The surge to prominence of extreme right-wing beliefs has become a sign of our times. It only takes a glance at a comparative analysis of election results and how they changed over the last decade in many Western countries. Similarly, a look at the change of tone in public debate and popular consent, which imply racist, anti-Semitic, xenophobic, nationalistic, clerical or homophobic sentiments, sometimes a hatred for one specific nation/religion or acceptance of violence as a viable means of political action. Some only recently unacceptable views have entered the mainstream public opinion.
Questions about causes of this phenomenon emerge. One of the most frequently given explanations is the underlining frustration of social groups, triggered by the perceived or real decline of living standards. In the second decade of the 21st century, social media of the Web 2.0 era have become a major tool for the proliferation of extremism.
People’s idealistic expectation towards the Internet were fundamentally different from what is being experienced. The World Wide Web was expected to secure freedom and was to be an agent of universal inclusion – giving everyone a path to being a public debate influencer. Whoever wanted could be enabled to stop being only a communication recipient. Due to various Internet tools (such as blogs, discussion forums, internet radio podcasts, video streaming sites or comments under news articles) people were equipped with the possibility to emerge as broadcasters with a chance to summon a large audience and alter the views of its members.
Social media have additionally reduced the virtual distance between the broadcaster and her/his target audience. They have turned out to be an instrument perfectly designed for political propaganda. Hence the increasing ease with which all manner of thought, idea or postulate is expressed. In the time of ancient Athens, a troublemaker misled to do that on the major agora would be removed by consent before he could spur confusion.1 More recently, in the age of newspapers and later with omnipresence of television, a troublemaker of this kind would rather be faced with the challenge of getting away with his propaganda past the critical oversight of a newspaper or TV news channel’s editor-in-chief.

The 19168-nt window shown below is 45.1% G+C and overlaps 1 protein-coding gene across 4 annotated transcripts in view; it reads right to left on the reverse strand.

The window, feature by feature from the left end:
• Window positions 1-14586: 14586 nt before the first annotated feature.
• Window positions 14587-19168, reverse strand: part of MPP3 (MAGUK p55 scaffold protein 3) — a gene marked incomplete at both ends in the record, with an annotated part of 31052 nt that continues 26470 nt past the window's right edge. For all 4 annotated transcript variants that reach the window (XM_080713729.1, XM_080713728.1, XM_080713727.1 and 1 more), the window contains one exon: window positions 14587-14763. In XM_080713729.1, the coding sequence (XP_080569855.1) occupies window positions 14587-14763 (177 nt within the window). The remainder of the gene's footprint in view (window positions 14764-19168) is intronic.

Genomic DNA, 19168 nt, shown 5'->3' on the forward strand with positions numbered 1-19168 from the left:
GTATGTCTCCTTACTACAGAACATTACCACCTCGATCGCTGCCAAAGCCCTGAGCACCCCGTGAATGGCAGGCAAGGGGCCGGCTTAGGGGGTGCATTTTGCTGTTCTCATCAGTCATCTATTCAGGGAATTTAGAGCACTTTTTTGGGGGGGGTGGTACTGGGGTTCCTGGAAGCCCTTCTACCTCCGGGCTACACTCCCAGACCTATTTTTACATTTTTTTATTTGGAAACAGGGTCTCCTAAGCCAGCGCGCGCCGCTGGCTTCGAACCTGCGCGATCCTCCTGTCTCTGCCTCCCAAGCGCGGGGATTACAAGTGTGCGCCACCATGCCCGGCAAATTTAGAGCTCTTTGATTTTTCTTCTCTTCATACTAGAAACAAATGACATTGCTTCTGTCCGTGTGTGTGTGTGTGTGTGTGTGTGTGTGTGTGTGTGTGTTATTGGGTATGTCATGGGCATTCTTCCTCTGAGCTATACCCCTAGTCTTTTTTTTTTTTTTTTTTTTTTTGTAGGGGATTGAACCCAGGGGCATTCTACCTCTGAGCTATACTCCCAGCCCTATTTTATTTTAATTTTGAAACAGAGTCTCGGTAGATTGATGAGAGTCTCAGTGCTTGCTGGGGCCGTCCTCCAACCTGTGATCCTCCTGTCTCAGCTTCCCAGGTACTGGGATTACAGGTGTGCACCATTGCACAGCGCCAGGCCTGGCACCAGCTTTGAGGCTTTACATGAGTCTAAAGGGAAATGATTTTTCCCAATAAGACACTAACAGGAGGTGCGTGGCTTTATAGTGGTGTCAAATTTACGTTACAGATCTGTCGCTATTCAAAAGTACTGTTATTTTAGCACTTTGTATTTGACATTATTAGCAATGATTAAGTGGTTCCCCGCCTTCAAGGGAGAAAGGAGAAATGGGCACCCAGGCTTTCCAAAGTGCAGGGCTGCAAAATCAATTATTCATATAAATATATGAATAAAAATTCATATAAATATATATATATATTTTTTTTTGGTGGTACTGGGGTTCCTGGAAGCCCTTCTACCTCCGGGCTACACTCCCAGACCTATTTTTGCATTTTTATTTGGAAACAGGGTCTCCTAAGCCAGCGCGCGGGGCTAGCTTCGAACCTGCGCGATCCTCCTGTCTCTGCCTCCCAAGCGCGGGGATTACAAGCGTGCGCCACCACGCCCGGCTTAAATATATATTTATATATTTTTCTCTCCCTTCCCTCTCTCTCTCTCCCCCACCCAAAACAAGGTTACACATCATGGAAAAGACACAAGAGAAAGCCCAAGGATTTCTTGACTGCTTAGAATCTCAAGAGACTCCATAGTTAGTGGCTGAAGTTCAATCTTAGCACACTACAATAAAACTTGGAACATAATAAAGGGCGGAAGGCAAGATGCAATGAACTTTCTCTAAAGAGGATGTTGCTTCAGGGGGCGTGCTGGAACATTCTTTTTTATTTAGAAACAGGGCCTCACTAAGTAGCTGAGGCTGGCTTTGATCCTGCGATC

Extremists have always utilized technology to their benefit. The National Socialists’ proficiency in using the radio some 80-90 years ago is almost legendary.2 Yet radio, television, and even the news websites, blogs or discussion forums on the Internet are of a different quality from Social media. To produce successful propaganda using all the former types of media required the existence of infrastructure.
No niche radio station, no amateurish local cable TV channel effectively watched by merely a few hundred people (if that many), and no blog with a similar audience reach, can alter the political processes in a democratic country. To influence the direction of a country, the owners of such media would need to have built a following by means of classical political action (networking, rallies, posters and pamphlets) before broadcasting anything.
Meanwhile, social media enables even weak and small groups to become conspicuous and to expand their reach incrementally (with the application of likes and retweets, among others). It is specifically these mechanisms that provide them with a mode of communication not only to already interested or convinced viewers/readers/followers, but also to odd recipients, who are potential recruits.
Therefore, faced with old-type channels dominated by the mainstream, extremist groups are betting visibly on social media. They have become a substantial political power in this realm. They are now able to generate the impression that their real-world level of support is drastically higher than it actually is. They achieve this goal by means of quantity (their strong activity on social media, the number of their posts, the fact that their comments tend to outnumber those of their critics) and quality (their showcased conviction to be agents of obvious truths and aggressiveness paired with a strong drive to be “winners” of all arguments they partake in). Their popularity is an Internet creation, but it also seems to be a self-fulfilling prophecy. From one point to the next, social media is emerging as a turning point in the battle of liberal democracy vs. extremism.3
Read full article: PIOTR BENIUSZYS_ POLITICS UNDER THE REIGN OF SOCIAL MEDIA
1 Blackwell, Ch.W. (2003) “Athenian Democracy: A Brief Overview”, [in:] Demos. Classical Athenian Democracy. Available [online]: http://www.stoa.org/projects/demos/article_democracy_overview?page=all
2 Adena, M., R. Enikolopov, M. Petrova, V. Santarosa, and E. Zhuravskaya (2013) “Radio and the Rise of Nazis in Pre-War Germany”, PSE Working Papers. Available [online]: https://www.princeton.edu/csdp/events/Petrova04042013/Petrova04042013.pdf
3 Montenegro, R. (2015) “Social Media Is Turning Us into Thoughtless Political Extremists”, [in:] Big Think, July 13. Available [online]: http://bigthink.com/ideafeed/social-media-is-turning-us-into-thoughtless-political-extremists,.